Entering The Unknown Zone by Jaimie Blackman

facebooktwitterlinkedinby featherfeetAs my computer was restarting, a curious notice displayed on the bottom of my toolbar- “Unknown Zone .  I often feel like I’m entering an unknown  zone when I speak to potential clients who have not reflected on the long-term purpose and strategy for their portfolio.
The conversations usually follow the same pattern:

Me– OK, you have $300,000 in your IRA, sitting in your money market account. Please tell me the purpose of the funds.

Client– Not sure. I was thinking about putting it in a CD. My local bank is offering 2.25% for 12 months- can you beat it?

Me– That’s certainly a good rate for 12 months. Let me ask you a few questions. Will you need income from your IRA over the next 5 years?

Client– No.

Me– Will you require lump sum liquidity over the next 5 years?

Client– No.

Me– Are you aware that in this low interest rate environment, you will be losing real purchasing power over the next 12 months, and it may be a net loss?

Client– Uh?

Me– And if you continued to leave it in cash, by the time you take your RMDs (Required Minimum Distributions), you may be losing 35 cents or more on every dollar, which would mean you would be burning through your original principal to maintain purchasing power, if you didn’t figure out a way to grow your principal, north of inflation and taxation.

Client– Uh?

Me– I’m suggesting that you consider the purpose of the funds in your IRA. If it represents the fixed income allocation of your portfolio, you might want to consider higher yielding fixed instruments such as high grade investment bonds or bond funds, over a 5-year horizon.

Client– I thought I would stay short over the next 12 months, so when interest rates go up, I can take advantage of it.

Me– I don’t have a crystal ball. But what happens if interest rates are the same in 1 year? You have lost an opportunity for higher yield. Why not consider a longer position with some of your cash? Or if we have a longer time horizon, why not consider a diversified portfolio of stocks, bonds, and cash?

Client– OK. Maybe we should reflect on the purpose and review potential strategies..

It’s very difficult to focus on investment objectives and strategies rather than investment fear when it comes to money, particularly in the current economic environment. . As Daniel Kahneman, a Nobel Prize winner in Economics, pointed out – we are not risk averse, we are loss averse.2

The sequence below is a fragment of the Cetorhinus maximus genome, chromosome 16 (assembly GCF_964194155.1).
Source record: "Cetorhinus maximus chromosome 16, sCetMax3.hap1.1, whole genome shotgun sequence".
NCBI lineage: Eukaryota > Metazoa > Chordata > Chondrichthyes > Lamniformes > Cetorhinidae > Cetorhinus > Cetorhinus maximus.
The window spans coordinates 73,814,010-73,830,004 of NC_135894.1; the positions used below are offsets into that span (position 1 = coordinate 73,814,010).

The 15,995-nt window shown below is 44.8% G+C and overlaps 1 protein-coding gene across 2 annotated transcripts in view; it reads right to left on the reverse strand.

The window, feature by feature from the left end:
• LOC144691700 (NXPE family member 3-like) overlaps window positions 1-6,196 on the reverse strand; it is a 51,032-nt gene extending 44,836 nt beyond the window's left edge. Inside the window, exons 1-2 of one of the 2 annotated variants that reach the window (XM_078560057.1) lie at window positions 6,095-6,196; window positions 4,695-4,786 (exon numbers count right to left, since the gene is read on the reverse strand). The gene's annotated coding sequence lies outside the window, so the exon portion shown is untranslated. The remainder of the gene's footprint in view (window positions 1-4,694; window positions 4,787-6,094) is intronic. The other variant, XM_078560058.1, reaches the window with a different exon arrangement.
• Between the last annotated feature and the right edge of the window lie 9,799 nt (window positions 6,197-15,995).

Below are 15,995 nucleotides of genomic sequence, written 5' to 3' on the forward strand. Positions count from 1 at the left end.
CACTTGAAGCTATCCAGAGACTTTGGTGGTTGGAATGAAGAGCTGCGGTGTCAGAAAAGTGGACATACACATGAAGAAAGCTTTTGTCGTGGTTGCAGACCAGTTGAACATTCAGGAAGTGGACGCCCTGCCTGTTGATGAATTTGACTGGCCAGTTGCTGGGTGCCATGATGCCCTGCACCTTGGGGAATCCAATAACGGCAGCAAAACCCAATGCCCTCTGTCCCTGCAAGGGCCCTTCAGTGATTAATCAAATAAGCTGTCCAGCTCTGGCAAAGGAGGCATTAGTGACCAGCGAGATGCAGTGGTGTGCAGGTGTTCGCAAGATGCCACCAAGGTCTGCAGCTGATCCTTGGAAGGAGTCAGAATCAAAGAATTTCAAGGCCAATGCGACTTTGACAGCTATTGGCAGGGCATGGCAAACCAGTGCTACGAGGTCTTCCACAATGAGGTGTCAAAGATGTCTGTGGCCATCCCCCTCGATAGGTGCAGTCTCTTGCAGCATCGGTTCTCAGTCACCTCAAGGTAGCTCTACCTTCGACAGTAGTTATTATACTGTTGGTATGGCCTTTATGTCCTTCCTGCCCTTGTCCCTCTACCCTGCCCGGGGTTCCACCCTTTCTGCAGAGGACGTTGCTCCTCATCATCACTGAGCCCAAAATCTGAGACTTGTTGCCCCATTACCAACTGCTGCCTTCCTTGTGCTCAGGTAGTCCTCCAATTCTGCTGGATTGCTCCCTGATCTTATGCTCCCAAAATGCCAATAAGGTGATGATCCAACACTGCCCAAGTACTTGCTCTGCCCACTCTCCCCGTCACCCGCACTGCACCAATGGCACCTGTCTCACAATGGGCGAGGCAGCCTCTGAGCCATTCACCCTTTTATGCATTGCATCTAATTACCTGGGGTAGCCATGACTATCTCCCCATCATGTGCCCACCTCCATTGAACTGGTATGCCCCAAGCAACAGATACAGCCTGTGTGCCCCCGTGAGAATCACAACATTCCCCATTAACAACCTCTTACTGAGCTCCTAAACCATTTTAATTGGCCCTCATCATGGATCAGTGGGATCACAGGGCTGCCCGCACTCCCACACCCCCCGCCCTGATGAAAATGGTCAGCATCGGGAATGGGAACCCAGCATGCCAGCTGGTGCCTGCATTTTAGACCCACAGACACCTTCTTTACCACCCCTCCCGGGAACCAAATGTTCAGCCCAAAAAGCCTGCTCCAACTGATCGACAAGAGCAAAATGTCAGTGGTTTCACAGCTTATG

At the end of the day, we must give money a purpose, and implement a corresponding strategy. That’s why I created MoneyCapsulesTM: to help people think through purpose, and give their money meaning. “Making as much as I can  or “finding a CD with the highest interest rate  is not purpose. . Come out of the Unknown Zone, and into the Light.

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MoneyCapsules ® is a registered trademark of Media Solutions Corporation
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Written by Jaimie Blackman

Jaimie Blackman

Jaimie Blackman — a former music educator & retailer— is a Certified Wealth Strategist & Succession Planner. Jaimie helps business owners maximize the value of their company through education & coaching. He is a frequent speaker at the National Association of Music Merchants, (NAMM) Idea Center and has spoken at Yamaha’s succession advantage.

As a financial literacy educator he has taught at New York University and has lectured at the 92nd Street Y, Marymount Manhattan College and CUNY.

His column is published in The Music & Sound Retailer and contributes to NAMM U online, as well as other industry trade magazines.

Jaimie is CEO of Jaimie Blackman & Company, President of BH Wealth Management, and Creator of MoneyCapsules® and the Sound of Money®.

To register for Jaimie’s live webinars, or to subscribe to his podcasts, visit jaimieblackman.com.

The purpose of this post is to educate. Our content should not be construed as advice. If legal, tax or other advice is required by the readers, professional advice should be sought.

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